In Russian literature there is a archetype called the superfluous man. It is a certain type of individual who is unable to create any changes in society.. Johan is the american type of individual lone ranger trying to get the job done on his own. But he fails . Crime continues to exist throught the series, there fore he never amounts to much change. The only change he can contribute  is the one in his own vicinity. He manages to save his step daughter through torture. But at the same time bring down the organization through his sacrifice. So for the first time his crimefighting has had greater effect than usual.  

It is a bit of a reach, but that shell of a man that we previously knew has gone trough twenty movies to redeem himself and proven himself from going through from isolation to assimilation. Johan Falk is now truly one of us as he sacrificed himself for the common good, the family. The collective. And the future.

I  like the idea of noticing or intepreting ideas that may or may not intentionally have seeped into the series.  Some of the outside influences that is part of the franchise.  Like; the Estonian lullaby that is introduced in Executive Protection  and keeps recurring musically throughout the series as well as other melodic motifs in the music that are "Russian" or at least "slavic" especially in this third season. with tracks like Kavkaz and the haunting Eg Er Riddarrinn . These musical motifs, I think give some gravitas to the stuff that I have mentioned above.

Also the philosophical ideas of crime/punishment/redemption that stems from orthodox religion introduced in Operation Nightingale, and how it might storywise work itself into on a deeper level throughout the story and try to give the work a  meaning  below the surface level is also something I have come to appreciate. I might be full of shit in these last few paragraphs for this final installment. It´s not exact science. It is an intepretation, should be taken as such,  and as I said I like to give meaning to films that deserve it. And I think in this instance this series is definetly worth it.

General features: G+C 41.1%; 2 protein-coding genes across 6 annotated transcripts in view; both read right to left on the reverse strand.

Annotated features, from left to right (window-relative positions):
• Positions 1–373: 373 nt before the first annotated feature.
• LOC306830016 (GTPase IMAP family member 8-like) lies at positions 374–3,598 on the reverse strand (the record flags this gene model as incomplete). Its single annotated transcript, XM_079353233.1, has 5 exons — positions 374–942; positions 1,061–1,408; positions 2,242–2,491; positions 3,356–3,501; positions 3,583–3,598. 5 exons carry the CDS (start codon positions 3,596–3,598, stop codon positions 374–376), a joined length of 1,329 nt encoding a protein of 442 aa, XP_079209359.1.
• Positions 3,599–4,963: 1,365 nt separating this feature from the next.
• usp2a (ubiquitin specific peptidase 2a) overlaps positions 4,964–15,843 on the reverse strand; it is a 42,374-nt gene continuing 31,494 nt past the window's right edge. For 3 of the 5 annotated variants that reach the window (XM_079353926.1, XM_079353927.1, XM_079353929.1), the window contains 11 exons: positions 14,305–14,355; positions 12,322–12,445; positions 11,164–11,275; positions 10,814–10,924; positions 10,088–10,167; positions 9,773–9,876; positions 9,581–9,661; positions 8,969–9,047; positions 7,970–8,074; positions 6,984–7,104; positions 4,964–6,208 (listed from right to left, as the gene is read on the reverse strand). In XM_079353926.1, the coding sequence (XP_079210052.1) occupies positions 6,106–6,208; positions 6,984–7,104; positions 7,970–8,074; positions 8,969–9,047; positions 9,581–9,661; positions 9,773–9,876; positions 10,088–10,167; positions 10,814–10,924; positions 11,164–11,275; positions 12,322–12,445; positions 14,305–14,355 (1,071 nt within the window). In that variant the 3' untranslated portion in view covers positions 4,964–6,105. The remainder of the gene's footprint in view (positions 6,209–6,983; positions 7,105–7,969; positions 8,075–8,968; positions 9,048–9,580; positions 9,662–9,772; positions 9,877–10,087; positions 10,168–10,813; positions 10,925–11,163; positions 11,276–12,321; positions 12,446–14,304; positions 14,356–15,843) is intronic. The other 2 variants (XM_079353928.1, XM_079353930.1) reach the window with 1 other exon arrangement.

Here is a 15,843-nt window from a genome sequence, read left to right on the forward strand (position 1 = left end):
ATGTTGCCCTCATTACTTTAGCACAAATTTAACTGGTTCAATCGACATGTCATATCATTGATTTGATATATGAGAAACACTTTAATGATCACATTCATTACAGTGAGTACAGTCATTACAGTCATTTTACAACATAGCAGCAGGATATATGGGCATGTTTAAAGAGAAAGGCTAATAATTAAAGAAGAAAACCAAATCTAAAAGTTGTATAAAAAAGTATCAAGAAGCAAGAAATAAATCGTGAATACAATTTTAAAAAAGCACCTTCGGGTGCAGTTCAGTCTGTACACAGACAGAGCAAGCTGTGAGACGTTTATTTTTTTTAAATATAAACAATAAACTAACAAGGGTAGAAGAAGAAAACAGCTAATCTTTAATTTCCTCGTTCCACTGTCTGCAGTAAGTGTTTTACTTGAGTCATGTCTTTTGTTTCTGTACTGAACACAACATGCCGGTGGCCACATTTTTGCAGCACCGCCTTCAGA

Wrap up:

Regardless, of the fate of Johan Falk, his memory lives on not only in the  heart of his loved one but also in the heart of us action fans. Even though we may never see him again, his work lives on in these twenty films. And for new generations to enjoy.

Thank you Mr Johan Falk for all these years!

The End.

tisdag 13 december 2016


Do not read the following unless you want the entire shit being spoiled for you. You have been warned!

Previously on Johan Falk:

A mole exists within GSI. Who is it, and will anyone find out? Does it relate to anyone Johan knows? We finally find out


One of GSIs most loved and respected  gets gunned down by the mole. The police station enters a state of lockdown; which means the building is closed until the perpetraror is captured. And he does.

It turns out the mole is a former GSI-member. You might remember him. You should.  And I should have. I never thought of him, even though I should´ve. I am bad at these detective things.

The GSI mourns and tries to deal with the situation. A situation in which a former cop is actully at the forefront of it. What does it mean?

Helens previous husband has really been making an ass of himself (Johan Hedenberg)

I am an idiot and never should have given birth to anyone

And Helen sorts out a lot of information and is in the course of action quite a smart person who brings an entrire Russian operation down., But thta is for a later discussion. here is NOW:

Jibber jabber:

Lockdown is a great episode. Not only is it startling in the revelations to come, but opens up a different set of view points for how to percieve this very difficult situation. We are left with some doubtful opinions about our own way of life and opens up an uncomfortable final conclusion in The End